The carrier with the cavity 21 of the third or fourth embodiment is easy to handle in the event of stacking and protects the chip from damage. This kind of package is highly reliable.
As shown in FIGS. 5C and 5D, the nearby carriers or all the carriers in the stack may be collectively sealed by a nonconductive resin 14, except for the bumps 7 to be connected to the mother board 12. This increases the resistance of the module to moisture. Of course, the nonconductive resin 14 is also applicable to the carriers lacking the cavity.
As shown in FIG. 6, this embodiment is similar to the first and second embodiments except that each carrier has a cavity and end through holes 5′. FIGS. 7A-7D show a procedure for assembling the stack of FIG. 6. The LSI chip 1 with metal or bumps 4 is connected face down to the carrier 2 having the cavity 21, and the electrodes of the chip 1 and those of the carrier 2 are electrically connected (FIG. 7A). Then, the subassembly is sealed by the resin 6 (FIG. 7B). Subsequently, the chip 1 has its rear polished, ground, etched or otherwise treated to have a thickness of about 0.1 mm to about 0.3 mm (FIG. 7C). Finally, the carriers are stacked together and connected by metal, conductive resin or the like via the end through holds 5′ (FIG. 7D).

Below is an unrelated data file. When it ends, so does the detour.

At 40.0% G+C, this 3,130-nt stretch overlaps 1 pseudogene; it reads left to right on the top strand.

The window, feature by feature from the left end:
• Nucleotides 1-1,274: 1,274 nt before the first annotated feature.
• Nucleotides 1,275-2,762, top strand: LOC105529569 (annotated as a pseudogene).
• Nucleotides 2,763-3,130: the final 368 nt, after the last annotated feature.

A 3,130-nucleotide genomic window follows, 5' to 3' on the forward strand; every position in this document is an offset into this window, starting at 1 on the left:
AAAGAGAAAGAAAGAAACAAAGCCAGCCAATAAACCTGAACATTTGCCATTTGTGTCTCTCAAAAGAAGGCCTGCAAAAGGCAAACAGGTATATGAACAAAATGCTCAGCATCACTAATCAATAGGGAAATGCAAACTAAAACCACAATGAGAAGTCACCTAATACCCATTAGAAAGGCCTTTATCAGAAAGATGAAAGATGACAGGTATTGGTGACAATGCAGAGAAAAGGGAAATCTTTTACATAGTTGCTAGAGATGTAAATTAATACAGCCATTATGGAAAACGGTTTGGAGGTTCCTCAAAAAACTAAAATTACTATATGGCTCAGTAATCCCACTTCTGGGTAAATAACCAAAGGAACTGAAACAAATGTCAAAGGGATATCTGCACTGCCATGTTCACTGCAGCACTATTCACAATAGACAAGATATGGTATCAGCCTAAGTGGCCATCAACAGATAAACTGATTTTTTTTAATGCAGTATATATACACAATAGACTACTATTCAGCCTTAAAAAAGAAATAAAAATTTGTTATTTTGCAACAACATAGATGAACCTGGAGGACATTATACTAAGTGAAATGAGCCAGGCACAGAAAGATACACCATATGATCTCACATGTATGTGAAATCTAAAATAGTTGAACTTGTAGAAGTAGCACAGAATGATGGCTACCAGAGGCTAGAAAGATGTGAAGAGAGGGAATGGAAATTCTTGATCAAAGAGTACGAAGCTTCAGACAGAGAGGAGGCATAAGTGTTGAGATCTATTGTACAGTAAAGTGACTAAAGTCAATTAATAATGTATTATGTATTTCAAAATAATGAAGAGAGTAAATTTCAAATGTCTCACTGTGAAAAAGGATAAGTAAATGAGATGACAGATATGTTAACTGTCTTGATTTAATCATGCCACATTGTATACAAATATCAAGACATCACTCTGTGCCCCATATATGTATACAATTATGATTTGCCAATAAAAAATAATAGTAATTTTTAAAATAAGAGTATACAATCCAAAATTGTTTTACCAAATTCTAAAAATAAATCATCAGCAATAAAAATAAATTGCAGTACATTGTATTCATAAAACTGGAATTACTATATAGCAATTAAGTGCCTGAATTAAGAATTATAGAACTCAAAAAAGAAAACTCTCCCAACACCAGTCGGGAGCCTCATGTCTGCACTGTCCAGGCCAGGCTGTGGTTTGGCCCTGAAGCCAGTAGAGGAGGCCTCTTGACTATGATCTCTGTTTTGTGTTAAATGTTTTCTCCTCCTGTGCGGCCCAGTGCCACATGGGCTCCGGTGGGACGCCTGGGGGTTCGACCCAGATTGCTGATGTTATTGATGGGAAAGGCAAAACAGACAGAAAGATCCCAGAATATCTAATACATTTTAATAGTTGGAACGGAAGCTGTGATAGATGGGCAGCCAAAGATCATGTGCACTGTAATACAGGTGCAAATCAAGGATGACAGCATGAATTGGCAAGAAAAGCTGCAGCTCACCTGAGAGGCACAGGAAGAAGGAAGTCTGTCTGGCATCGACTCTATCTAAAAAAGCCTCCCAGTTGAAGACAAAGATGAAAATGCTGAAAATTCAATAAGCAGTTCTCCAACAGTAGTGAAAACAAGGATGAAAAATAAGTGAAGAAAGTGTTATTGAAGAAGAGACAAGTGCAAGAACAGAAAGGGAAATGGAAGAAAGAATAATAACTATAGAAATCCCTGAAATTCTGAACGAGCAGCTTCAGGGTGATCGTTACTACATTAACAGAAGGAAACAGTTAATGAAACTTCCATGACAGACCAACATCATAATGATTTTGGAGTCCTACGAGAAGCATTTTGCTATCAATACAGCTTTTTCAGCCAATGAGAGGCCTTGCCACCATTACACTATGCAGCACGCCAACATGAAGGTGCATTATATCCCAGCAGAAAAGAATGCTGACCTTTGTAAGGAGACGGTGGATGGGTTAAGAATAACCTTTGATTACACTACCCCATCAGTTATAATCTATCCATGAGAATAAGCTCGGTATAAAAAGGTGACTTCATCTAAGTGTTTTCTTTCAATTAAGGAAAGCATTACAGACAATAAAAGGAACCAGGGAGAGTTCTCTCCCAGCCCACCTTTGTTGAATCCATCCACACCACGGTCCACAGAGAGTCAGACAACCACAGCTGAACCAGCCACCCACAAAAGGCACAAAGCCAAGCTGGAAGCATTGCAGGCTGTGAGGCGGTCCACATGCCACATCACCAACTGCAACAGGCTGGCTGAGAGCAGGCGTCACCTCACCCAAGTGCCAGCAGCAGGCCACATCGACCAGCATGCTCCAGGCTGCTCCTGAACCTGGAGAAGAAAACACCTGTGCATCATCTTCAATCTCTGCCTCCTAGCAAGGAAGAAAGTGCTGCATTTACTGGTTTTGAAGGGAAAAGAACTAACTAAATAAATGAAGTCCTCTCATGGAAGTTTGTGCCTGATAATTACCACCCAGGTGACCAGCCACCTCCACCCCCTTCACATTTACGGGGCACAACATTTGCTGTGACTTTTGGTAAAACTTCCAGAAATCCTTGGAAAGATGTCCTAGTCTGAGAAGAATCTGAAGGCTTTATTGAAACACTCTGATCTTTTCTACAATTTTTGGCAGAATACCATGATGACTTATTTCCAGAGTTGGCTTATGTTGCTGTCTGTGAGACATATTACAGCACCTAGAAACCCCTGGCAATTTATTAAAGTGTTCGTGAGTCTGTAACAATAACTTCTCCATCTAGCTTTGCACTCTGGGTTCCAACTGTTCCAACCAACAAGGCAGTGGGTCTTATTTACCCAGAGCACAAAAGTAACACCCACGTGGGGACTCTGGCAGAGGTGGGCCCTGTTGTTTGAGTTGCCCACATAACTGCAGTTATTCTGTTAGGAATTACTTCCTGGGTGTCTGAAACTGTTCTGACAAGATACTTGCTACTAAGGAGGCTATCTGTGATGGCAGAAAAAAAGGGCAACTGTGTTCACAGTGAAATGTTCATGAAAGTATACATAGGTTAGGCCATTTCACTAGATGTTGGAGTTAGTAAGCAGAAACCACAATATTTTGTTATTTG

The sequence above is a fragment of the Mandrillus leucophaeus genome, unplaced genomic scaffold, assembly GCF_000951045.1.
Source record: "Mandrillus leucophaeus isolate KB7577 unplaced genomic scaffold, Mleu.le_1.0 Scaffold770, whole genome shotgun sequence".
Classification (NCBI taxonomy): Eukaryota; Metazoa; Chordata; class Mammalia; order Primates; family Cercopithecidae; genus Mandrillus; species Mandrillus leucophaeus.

In the above procedure, when four carriers are stacked, the entire stack is about 0.4 mm to 1.2 mm thick. While such a thickness is equivalent to 0.1 mm particular to a TSOP which is the thinnest package available today, this embodiment is about four times as high as the TSOP in packaging density and feasible for a high density semiconductor device.